On Tuesday, Hawaii's Governor, Linda Lingle, vetoed a bill which would have legalized civil unions in the Aloha State. Governor Lingle's stated rationale for vetoing civil unions -- protecting the democratic process enshrined in Hawaii's Constitution --doesn't hold water.
Governor Lingle should come clean: Her veto was a policy call, pure and simple, and her faux-constitutionalism is a cop-out. The Governor should not hide behind her deeply flawed procedural argument. She owes it to the people of Hawaii to honestly explain the policy reasons behind her veto.
Earlier this year, the Hawaii State Legislature passed HB 444, which would legalize civil unions in Hawaii. On July 6th, Governor Lingle vetoed HB 444 on the grounds that, "[T]his issue is of such significant societal importance that it deserves to be decided directly by all the people of Hawaii."
Lingle argues that structural constitutional concerns dictated her decision: "our . . . system of representative government . . . recognizes that, from time to time, there are issues that require the reflection, collective wisdom and consent of the people and reserves to them the right to directly decide those matters. This is one such issue."
There is one problem: Hawaii's Constitution doesn't support Lingle's faux-constitutionalism.
In 1998, Hawaii's voters amended their state Constitution to read, "The legislature shall have the power to reserve marriage to opposite-sex couples." This amendment followed a court ruling that same-sex couples were entitled to marry in Hawaii. Thus, Hawaii's Constitution explicitly grants the legislature the power to decide whether gay couples can marry in the Aloha state.
Since the legislature can decide matters related to marriage, it can pass legislation regarding civil unions. Governor Lingle's veto proclaimed that civil union is "essentially marriage by another name," and Hawaii's Constitution gives the legislature authority to restrict marriage to heterosexual couples -- or not.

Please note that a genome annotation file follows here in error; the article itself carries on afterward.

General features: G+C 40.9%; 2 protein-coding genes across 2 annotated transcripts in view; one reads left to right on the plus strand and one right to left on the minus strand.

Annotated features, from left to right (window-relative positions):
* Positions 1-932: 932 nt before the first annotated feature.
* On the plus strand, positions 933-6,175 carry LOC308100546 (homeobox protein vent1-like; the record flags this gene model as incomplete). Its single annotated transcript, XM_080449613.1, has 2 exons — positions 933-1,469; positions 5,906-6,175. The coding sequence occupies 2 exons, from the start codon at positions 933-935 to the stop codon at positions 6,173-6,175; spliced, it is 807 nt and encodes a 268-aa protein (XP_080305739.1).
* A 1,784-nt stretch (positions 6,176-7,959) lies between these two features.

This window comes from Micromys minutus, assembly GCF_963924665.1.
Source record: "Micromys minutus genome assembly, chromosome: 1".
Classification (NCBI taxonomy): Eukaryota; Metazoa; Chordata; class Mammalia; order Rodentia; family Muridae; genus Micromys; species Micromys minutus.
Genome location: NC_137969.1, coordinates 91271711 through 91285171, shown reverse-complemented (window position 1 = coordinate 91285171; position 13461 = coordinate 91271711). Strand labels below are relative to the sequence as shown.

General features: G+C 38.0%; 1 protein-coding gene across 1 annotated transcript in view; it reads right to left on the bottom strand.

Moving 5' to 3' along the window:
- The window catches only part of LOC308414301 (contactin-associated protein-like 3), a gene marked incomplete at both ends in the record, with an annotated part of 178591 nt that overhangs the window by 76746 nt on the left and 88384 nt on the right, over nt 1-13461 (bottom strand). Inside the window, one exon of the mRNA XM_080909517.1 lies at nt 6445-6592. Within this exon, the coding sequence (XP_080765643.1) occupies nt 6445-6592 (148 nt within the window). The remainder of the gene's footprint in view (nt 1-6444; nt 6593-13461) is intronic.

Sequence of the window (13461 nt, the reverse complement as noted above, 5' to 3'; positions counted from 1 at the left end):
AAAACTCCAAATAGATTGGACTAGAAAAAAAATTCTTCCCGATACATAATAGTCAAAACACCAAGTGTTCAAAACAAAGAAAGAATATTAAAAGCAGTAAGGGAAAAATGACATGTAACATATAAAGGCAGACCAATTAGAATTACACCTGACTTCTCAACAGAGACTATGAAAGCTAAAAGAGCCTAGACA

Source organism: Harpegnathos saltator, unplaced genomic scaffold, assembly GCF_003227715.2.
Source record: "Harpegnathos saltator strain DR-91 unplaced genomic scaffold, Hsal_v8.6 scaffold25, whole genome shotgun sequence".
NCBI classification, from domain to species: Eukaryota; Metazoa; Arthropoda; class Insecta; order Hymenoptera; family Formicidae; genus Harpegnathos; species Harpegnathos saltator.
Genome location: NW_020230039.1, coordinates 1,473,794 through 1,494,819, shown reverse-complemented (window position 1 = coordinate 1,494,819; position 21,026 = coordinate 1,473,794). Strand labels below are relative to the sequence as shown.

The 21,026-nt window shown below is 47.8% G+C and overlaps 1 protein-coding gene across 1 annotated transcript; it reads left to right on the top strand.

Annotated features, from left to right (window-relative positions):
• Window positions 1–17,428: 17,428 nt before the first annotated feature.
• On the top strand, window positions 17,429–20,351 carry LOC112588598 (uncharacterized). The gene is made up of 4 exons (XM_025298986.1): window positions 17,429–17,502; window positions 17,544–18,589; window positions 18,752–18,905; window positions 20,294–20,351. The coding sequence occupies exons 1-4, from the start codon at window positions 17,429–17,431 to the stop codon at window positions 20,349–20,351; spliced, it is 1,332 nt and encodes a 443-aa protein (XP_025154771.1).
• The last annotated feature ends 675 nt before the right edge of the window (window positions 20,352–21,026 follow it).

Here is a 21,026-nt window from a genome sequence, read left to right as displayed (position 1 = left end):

Had Hawaii's voters sought to restrict the legislature from recognizing civil unions (or gay marriage), they could have done so easily. The 1998 amendment adopted by the Hawaiian electorate could have defined marriage as between a man and a woman (as is the case in many other states), and could have disallowed civil unions in Hawaii. The only way to change such an amendment would have been by another constitutional plebiscite.
Then candidate Lingle recognized the legislature's authority in 2002, when she declared that, "on the issue of domestic partnerships, I have stated that if the Legislature [should] pass legislation granting certain rights I would not veto that legislation."
But yet here she is, eight years later, taking a new stance. Perhaps her newfound constitutional concerns stem from the ironic fact that she is less politically accountable than the legislature whose bill she is vetoing in the name of democracy. Unlike Hawaii's legislature (or candidate Lingle, for that matter), Governor Lingle is not facing an election. She is term limited and will leave office at the end of this year.
Instead of hiding behind faux-constitutionalism, Governor Lingle should be honest with the people of Hawaii: She vetoed HB 444 on policy grounds. The people of Hawaii deserve a real debate on the substance of civil unions, not an unpersuasive exercise in faux-constitutionalism.
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